In 2006, the Detroit Pistons had four players who were selected Chauncey Billups, Richard Hamilton, Ben Wallace and Rasheed Wallace. In 2011, the Boston Celtics had four players who were selected Rajon Rondo, Ray Allen, Paul Pierce and Kevin Garnett. In 2015, the Atlanta Hawks had four players who were selected Al Horford, Kyle Korver, Paul Millsap and Jeff Teague. So, it would seem the question as to why Mike Bibby did not get selected along with his teammates will go unanswered.
Before joining Coach Phil Jackson and becoming a five time NBA champion with the Chicago Bulls as a Point Guard, Ron Harper was a great shooting guard earlier in his career with the Cleveland Cavaliers and Los Angeles Clippers. His dominating All-Star year was during the 1989-90 season where he averaged 22.8 points, 5.9 rebounds, 5.2 assists and 2.3 steals. Unfortunately, Harper did not get a selection due to how stacked each team was with “star” players…. I’m sure he’ll take five rings over an All-Star selection any day of the week, but the stats show he was worthy to be selected.
In a 13-year career in the NBA, Jalen Rose never received an All-Star selection despite having great numbers as a Guard to prove it. In the 2000-01 season with the Indiana Pacers, Rose averaged 20.5 points, 6 assists and 5 rebounds. The following season with the Chicago Bulls he averaged 23.8 points, 5.3 assists and 4.1 rebounds. Back to back seasons averaging 20 plus points, 4 plus rebounds along with 5 or more assists to follow, and still not be selected as an All-Star – what else can you ask for in a Guard?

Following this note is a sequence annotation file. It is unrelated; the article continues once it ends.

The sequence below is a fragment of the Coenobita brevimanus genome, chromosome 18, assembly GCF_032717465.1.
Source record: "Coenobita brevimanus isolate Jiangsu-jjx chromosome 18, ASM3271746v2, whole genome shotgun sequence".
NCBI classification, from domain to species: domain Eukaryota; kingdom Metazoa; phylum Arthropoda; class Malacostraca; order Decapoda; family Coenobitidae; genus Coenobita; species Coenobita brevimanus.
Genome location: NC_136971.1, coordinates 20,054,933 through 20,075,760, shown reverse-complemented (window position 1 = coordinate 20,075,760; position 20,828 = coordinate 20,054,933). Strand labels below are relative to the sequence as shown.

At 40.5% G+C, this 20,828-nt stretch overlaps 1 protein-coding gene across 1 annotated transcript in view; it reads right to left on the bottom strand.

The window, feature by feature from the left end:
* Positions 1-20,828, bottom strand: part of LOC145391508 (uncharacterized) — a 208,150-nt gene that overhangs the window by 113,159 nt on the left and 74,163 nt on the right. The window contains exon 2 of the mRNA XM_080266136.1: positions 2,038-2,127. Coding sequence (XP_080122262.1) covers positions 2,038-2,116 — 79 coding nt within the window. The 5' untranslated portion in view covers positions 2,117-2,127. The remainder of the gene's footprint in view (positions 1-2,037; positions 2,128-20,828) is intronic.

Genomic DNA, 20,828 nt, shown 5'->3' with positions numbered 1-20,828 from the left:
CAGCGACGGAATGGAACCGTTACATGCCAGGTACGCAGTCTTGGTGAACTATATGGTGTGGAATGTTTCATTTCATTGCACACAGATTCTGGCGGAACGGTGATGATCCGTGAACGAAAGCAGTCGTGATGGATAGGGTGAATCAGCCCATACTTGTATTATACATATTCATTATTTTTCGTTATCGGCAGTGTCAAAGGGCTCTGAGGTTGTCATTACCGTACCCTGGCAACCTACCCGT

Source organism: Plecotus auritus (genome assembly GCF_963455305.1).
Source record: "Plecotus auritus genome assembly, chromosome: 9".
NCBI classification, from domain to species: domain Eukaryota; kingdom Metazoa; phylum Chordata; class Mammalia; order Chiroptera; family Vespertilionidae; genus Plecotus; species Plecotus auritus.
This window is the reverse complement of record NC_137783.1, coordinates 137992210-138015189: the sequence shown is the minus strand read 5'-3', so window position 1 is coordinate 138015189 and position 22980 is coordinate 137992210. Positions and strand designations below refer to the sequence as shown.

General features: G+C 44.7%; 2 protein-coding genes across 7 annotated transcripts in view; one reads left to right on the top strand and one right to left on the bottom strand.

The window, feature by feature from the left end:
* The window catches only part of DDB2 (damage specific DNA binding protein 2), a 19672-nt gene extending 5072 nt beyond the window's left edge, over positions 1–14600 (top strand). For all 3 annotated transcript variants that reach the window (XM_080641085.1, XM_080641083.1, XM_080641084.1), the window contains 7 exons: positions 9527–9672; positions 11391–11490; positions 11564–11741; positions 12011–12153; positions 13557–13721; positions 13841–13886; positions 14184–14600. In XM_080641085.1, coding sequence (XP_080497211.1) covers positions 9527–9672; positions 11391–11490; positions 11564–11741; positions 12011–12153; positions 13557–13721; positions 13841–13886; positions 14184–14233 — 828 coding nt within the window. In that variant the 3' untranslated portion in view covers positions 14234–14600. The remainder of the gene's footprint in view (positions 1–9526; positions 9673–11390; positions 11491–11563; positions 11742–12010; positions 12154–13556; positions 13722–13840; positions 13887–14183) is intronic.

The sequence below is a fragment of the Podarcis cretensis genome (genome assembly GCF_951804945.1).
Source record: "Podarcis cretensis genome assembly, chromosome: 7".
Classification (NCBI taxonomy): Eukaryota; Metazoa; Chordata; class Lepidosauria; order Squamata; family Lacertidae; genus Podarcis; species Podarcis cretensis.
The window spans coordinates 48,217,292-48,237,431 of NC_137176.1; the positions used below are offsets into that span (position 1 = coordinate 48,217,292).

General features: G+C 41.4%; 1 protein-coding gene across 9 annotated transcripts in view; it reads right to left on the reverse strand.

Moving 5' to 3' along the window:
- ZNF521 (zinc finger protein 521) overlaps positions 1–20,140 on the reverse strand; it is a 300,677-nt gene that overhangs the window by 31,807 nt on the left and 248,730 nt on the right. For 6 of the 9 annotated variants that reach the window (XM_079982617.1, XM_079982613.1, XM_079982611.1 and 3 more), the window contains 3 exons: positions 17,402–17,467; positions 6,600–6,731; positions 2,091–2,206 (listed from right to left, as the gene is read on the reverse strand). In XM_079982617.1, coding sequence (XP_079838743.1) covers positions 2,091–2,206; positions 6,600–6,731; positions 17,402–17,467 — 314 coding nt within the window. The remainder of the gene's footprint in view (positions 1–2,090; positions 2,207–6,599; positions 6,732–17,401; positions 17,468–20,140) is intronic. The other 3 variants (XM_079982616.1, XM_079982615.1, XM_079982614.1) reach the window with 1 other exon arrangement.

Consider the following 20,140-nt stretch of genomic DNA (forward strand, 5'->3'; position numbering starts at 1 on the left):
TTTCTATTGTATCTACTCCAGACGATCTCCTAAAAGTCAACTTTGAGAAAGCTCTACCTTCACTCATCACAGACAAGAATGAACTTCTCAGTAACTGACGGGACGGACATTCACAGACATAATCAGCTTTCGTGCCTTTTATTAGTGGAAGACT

Marcus Camby, a former first round, second pick, turned out to be one of the league’s premier rebounders and shot blockers. He is 13th in NBA History in both blocks and blocks per game, followed by being eighth in career block percentage and never made an All-Star game during his 17-year career. Monta Ellis has always able to score the basketball in every way possible whether it’s from three, 360 layup or dunk or mid-range, he is difficult to guard. But there was no place for Ellis in his best seasons which were 2009-2011 because the west had two shooting guards by the names of Brandon Roy and Kobe Bryant. Safe to say Ellis is the All-Star that will never be.
Finally, one of my hometown hero’s out of Seattle, Washington, Jamal Crawford. He has the natural ability! From shooting three pointers, a turn-around before it splashing through the net ability, a crossover that leaves defenders going the opposite way, and being a three time Sixth Man of the Year. There should be no reason Crawford has yet to play as an All-Star during his 16-year career.
These group of amazing players have been left out of All-Star Weekend although having the same notable dominance as a “star” player, just in a different role. The baffling question remains, is the All-Star Game the fan’s choice or ultimately the NBA’s choice? The world may never know!